If you wear a heart-rate monitor, you may notice that it's more challenging to hit high numbers when cycling versus when running. You aren't alone. In general, running causes your heart rate to soar more than cycling at both maximal and submaximal levels. The difference in heart rate during each sport has an impact in how you use your heart-rate monitor to help you improve performance in each discipline.
A study in a 2009 issue of the "Journal of Strength and Conditioning Research" found that triathletes reached their lactate threshold at a heart rate about 12 beats lower during cycling than during running. Lactate threshold is the point at which the body can no longer process lactic acid, produced by exercise, at the rate at which it's being produced. The accumulation of lactic acid in the muscles causes you to slow down as your muscles fatigue.
A paper in the 2009 issue of “Sports Medicine” notes that differences in your heart-rate training zones in running versus cycling may not be as dramatic if you are more proficient at one specific sport. For example, dominant cyclists can raise their heart rate to nearly the same point that they can on a treadmill, but runners cannot always get to the same threshold on the bike as they can when running. Researchers aren’t sure why this is true, but surmise that they may have muscle and cardiac adaptations that occur with training.
If you're an athlete who uses training that involves intervals at or near lactate threshold, you may have to adjust your expectations when moving from cycling to running. If you have access to a facility that offers testing to determine your heart-rate max and participate in both cycling and running, you should have separate tests done for each mode of exercise, concluded a study published in a 2003 issue of the “International Journal of Sports Medicine.” Your heart-rate zones will differ for each sport and thus you can train more specifically to improve your performance. You may also learn to rely less on the numbers exhibited by your heart-rate monitor when exercising and more on your perceived exertion levels to tell you when you're reaching your lactate threshold.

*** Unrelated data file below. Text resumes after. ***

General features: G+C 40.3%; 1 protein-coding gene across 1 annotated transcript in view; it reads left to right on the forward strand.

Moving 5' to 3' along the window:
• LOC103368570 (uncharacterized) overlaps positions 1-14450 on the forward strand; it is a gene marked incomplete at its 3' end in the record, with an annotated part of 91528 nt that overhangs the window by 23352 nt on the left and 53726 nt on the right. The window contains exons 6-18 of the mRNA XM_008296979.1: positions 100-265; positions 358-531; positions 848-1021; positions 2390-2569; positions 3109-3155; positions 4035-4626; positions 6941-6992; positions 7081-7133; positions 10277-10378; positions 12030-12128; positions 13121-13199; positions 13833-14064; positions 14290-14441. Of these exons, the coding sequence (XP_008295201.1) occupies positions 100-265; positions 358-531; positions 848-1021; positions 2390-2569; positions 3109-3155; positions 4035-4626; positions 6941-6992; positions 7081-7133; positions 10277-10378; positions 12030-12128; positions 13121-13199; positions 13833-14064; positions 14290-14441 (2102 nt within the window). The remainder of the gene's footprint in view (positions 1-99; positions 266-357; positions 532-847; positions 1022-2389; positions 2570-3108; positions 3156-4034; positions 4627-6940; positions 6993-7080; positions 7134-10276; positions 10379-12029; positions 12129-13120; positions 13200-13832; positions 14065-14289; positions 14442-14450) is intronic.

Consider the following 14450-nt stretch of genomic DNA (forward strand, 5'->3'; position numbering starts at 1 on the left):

Using a heart-rate monitor can be a useful strategy in improving your performance at cycling and running, but it isn’t the only one. As you become more attuned to your body, you may learn to rely less on the numbers exhibited by your heart-rate monitor when exercising and more on your perceived exertion levels to tell you when you're reaching your lactate threshold. Perception of effort is probably a better tool to use to gauge desired pace during racing, for example. If you rely on heart-rate numbers, you may unnecessarily limit your performance.
- International Journal of Sports Medicine: Heart-Rate Recommendations: Transfer Between Running and Cycling Exercise
- Sports Medicine: Physiological Differences Between Cycling and Running: Lessons From Triathletes
- Journal of Strength and Conditioning Research: Transferability of Running and Cycling Training Zones in Triathletes: Implications for Steady-State Exercise
- Velo News: Training Center: Are Heart Monitors Still Useful for Cycling?
- Bicycling: Don't Trust Your Heart
- Comstock/Comstock/Getty Images